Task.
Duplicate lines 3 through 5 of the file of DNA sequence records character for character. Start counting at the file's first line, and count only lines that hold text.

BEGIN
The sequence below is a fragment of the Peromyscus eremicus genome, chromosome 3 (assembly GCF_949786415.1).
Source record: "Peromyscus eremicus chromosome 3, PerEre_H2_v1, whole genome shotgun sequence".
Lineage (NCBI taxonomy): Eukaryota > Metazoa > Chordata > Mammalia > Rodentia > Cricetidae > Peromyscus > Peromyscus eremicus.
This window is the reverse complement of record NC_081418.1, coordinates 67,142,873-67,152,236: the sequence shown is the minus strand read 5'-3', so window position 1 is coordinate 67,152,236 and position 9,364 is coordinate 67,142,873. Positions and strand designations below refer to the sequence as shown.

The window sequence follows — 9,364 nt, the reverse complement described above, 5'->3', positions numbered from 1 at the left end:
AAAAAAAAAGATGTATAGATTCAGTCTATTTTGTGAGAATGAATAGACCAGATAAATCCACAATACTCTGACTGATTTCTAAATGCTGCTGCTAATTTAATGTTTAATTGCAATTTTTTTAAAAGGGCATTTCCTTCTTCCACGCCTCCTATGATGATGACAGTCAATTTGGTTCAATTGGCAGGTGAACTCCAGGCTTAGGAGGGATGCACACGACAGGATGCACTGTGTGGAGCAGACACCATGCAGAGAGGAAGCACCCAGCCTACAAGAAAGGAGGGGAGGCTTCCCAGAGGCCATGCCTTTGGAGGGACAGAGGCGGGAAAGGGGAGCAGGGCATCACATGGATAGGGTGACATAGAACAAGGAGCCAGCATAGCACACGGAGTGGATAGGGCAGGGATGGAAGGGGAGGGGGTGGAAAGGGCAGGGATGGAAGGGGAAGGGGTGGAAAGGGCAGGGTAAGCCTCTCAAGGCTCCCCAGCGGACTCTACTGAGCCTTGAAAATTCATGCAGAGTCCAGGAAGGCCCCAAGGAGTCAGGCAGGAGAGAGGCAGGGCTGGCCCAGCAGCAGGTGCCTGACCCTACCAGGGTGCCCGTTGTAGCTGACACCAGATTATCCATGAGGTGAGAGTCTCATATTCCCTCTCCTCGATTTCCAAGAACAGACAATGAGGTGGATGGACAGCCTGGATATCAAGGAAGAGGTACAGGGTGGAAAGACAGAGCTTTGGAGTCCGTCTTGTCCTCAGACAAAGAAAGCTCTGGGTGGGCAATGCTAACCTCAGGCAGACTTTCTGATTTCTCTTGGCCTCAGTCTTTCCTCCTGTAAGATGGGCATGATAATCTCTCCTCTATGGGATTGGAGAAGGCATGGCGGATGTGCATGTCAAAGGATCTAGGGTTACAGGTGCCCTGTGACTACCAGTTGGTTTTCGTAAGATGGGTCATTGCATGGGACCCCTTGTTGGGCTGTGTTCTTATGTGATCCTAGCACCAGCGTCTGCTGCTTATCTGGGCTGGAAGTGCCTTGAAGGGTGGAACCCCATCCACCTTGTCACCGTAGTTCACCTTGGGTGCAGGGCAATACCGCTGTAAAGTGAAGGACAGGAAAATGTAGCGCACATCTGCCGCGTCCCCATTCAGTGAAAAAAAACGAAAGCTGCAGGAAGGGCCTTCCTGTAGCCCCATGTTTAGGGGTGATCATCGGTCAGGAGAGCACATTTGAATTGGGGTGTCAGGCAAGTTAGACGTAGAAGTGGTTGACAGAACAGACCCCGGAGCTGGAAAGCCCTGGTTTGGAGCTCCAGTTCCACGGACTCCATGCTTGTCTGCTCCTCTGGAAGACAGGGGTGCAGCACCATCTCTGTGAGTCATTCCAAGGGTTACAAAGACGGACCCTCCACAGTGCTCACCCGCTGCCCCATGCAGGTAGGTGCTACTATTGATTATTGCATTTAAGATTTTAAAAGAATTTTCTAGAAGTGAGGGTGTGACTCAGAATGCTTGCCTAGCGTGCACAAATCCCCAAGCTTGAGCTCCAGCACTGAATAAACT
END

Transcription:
Lineage (NCBI taxonomy): Eukaryota > Metazoa > Chordata > Mammalia > Rodentia > Cricetidae > Peromyscus > Peromyscus eremicus.
This window is the reverse complement of record NC_081418.1, coordinates 67,142,873-67,152,236: the sequence shown is the minus strand read 5'-3', so window position 1 is coordinate 67,152,236 and position 9,364 is coordinate 67,142,873. Positions and strand designations below refer to the sequence as shown.

The window sequence follows — 9,364 nt, the reverse complement described above, 5'->3', positions numbered from 1 at the left end: